Joyful ‘Ain’t Misbehavin’’ a fitting tribute to jazz master

“Ain’t Misbehavin’” — 4 stars

The first Chicago-area production of the Fats Waller revue “Ain’t Misbehavin’” I saw was in 2008 at the Goodman Theatre, co-starring the inimitable E. Faye Butler.

By then, Butler had already earned five of her nine Joseph Jefferson Awards and was about 25 years into a career that spans four decades to date. Butler added directing to her resume over the last few years and it’s in that capacity that she returns to Drury Lane Theatre to helm its jubilant revival of “Ain’t Misbehavin’,” the jukebox homage to seminal 1920s and 1930s jazz pianist/composer/entertainer Thomas “Fats” Waller, the stride piano virtuoso whose compositions number in the hundreds and include such standards as “Honeysuckle Rose,” “This Joint is Jumpin’,” “Keepin’ Out of Mischief Now” and “Handful of Keys.”

Conceived by Murray Horwitz and Richard Maltby Jr., the 1978 revue consists of 30 swinging, utterly infectious tunes. Many were composed by Waller and lyricist Andy Razaf with fellow composer Harry Brooks; others were composed by other songwriters but made famous by Waller.

Understudy Micah Mixon, left, joins Drury Lane Theatre's revival of “Ain't Misbehavin’,” which stars James T. Lane, second from left, Alexis J. Roston, Lorenzo Rush Jr. and Alanna Lovely. Courtesy of Justin Barbin

Butler sets the show in 1939 at a swanky nightspot in Chicago’s Bronzeville neighborhood, conjured by set designer Andrew Boyce and lighting designer Lee Fiskness. The movable bandstand located center stage is flanked by two giant palm trees. (A nod perhaps to The Palm Tavern, a southside club Butler references in her program notes). A red brick wall serves as the backdrop, a pair of chandeliers hang overhead and the whole set is bathed in Fiskness’ atmospheric lighting. Costume designer McKinley Johnson adds a sumptuous touch with embellished jewel tones for the women and shades of gray for the men in the first act; and cream-colored, fur-accented finery for everyone in the second.

Sharriese Y. Hamilton stars in Drury Lane Theatre's revival of the Fats Waller jukebox revue “Ain't Misbehavin’.” Courtesy of Joe Mazza, Brave Lux

Watching “Ain’t Misbehavin’,” I was struck by how deftly Butler balances comedy, innuendo and pathos and how intimate the show feels despite being staged in a 900+-seat theater. I was also struck by her superb cast of singer/actors, which includes Sharriese Y. Hamilton, James T. Lane, Alanna Lovely, Lorenzo Rush Jr. and Alexis J. Roston, who co-starred alongside Butler in Goodman’s 2008 production.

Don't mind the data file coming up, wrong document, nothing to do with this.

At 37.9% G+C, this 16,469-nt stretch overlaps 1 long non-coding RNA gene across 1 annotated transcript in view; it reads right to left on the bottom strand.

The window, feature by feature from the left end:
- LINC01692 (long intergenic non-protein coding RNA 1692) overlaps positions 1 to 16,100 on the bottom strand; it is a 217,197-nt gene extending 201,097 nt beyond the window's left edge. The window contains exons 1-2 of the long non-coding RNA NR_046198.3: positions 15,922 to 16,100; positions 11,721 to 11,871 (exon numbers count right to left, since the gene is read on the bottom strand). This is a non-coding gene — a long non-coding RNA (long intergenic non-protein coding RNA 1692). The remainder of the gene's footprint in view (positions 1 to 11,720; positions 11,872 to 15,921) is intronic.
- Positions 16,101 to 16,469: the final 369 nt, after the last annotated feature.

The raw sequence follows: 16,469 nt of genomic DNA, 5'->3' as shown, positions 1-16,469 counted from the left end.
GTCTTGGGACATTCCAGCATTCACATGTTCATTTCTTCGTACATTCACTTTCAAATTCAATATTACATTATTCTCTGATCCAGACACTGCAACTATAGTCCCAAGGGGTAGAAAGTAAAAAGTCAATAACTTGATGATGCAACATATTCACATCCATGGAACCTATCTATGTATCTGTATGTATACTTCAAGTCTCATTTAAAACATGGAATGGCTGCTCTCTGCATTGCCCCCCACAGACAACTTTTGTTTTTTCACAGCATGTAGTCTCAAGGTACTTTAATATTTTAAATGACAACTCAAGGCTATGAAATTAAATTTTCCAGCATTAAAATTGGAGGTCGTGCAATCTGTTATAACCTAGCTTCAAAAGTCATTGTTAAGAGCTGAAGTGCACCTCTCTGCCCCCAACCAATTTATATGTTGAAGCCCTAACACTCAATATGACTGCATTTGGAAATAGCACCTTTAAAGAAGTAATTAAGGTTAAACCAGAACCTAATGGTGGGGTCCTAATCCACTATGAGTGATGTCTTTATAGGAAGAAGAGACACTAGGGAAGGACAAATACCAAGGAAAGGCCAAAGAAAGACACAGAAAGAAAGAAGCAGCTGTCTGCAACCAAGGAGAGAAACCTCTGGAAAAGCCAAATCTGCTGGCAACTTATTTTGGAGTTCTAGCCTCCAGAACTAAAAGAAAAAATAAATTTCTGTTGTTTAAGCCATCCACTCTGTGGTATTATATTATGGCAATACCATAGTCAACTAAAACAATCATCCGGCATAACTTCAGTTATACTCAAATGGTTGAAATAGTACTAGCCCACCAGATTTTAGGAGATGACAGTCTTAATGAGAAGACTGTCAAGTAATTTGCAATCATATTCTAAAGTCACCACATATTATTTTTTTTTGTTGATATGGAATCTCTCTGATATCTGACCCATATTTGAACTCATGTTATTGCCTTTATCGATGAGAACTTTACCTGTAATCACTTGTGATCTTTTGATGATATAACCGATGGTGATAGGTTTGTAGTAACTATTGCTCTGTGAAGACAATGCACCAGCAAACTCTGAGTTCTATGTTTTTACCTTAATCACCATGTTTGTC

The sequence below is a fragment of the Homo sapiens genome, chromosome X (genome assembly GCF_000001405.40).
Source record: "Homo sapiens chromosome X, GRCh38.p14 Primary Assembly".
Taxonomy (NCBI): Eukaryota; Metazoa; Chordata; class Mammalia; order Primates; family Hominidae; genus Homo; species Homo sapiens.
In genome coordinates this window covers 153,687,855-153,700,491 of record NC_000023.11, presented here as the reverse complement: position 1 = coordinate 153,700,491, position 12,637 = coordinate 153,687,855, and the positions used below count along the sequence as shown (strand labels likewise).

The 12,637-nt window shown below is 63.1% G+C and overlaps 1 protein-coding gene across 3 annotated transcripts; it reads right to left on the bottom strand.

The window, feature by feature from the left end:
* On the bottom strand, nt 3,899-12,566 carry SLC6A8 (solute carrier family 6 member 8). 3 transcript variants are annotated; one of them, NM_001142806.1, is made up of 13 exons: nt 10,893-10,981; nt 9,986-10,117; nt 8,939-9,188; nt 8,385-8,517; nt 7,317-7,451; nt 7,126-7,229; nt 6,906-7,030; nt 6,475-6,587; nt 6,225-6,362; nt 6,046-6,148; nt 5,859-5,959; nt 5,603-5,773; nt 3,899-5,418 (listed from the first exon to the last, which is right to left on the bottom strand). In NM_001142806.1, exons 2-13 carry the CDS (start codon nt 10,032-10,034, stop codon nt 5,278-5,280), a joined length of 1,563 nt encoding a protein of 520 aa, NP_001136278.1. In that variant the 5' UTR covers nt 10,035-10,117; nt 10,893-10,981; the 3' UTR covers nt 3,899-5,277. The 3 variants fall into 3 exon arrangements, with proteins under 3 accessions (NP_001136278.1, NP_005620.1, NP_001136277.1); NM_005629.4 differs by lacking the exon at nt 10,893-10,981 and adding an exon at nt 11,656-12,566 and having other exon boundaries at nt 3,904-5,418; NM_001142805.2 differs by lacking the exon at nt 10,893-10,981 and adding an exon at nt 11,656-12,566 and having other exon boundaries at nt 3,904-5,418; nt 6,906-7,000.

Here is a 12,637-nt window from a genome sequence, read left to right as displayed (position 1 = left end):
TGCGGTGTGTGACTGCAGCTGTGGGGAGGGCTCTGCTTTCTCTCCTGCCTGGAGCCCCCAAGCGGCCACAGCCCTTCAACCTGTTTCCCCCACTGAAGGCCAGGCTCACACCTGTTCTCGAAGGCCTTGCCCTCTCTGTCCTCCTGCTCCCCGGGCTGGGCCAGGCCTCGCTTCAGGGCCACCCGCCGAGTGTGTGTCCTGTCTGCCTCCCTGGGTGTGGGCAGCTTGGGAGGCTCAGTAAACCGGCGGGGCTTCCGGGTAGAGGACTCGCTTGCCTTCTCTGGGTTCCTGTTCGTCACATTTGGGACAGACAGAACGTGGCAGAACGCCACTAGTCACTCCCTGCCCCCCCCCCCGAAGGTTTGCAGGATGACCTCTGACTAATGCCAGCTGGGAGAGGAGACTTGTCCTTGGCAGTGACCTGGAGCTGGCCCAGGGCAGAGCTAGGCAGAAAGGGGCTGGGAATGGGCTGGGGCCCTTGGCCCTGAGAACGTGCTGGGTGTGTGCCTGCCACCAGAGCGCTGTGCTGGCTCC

A suave seductive Lorenzo Rush Jr. performs Fats Waller's “Honeysuckle Rose” in the jukebox tuner “Ain't Misbehavin’” running through Aug. 18 at Drury Lane Theatre. Courtesy of Justin Barbin

And they’re not just pretty singers. All of them perform choreographer MzFlo Walker-Harris’ tap and soft shoe routines with panache, and Lane and Lovely team up for an especially engaging deconstructed jitterbug.

The cast is accompanied by an onstage quintet led by music director/conductor/pianist William Foster McDaniel with bassist Yosef Ben Israel, drummer Rodney Harper, clarinetist/tenor saxophonist Dudley Owens and trumpeter/flugelhorn player Fernando Pullum. The prolonged applause the quintet earned for their musical interlude at the top of the second act was well-deserved.

“Ain’t Misbehavin’” has no plot, but it makes a point. The first act, which begins with the cheeky titular tune and concludes with the rollicking “This Joint is Jumpin’” (accompanied by a police raid) is mostly upbeat with a jitterbug waltz, a salute to the piano and a sendup of female singers.

Alanna Lovely and James T. Lane sing a tune and cut a rug in Drury Lane Theatre's terrific revival of “Ain't Misbehavin’.” Courtesy of Justin Barbin

The second act is weightier. “Loungin’ at the Waldorf” skewers society folks who “like jazz but in small doses.” “Find Out What They Like” is a deliciously risqué duet in which Roston and Hamilton encourage women to cater to their men. “The Viper’s Drag” is about addiction, and the torchy “Mean to Me” describes emotional abuse. And the penultimate number, the gorgeously sung “Black and Blue,” is a moving lament on racism.

It stopped the show.

• • •

Location: Drury Lane Theatre, 100 Drury Lane, Oakbrook Terrace, (630) 530-0111,

Showtimes: 1:30 p.m. Wednesday; 1:30 and 7 p.m. Thursday; 7 p.m. Friday; 3 and 8 p.m. Saturday; and 2 and 6 p.m. Sunday through Aug. 18

Tickets: Start at $52.95, dinner-theater packages available

Running time: About 2 hours, 5 minutes, with intermission

Parking: Free in the adjacent lot

Rating: For teens and older, some sexual innuendo

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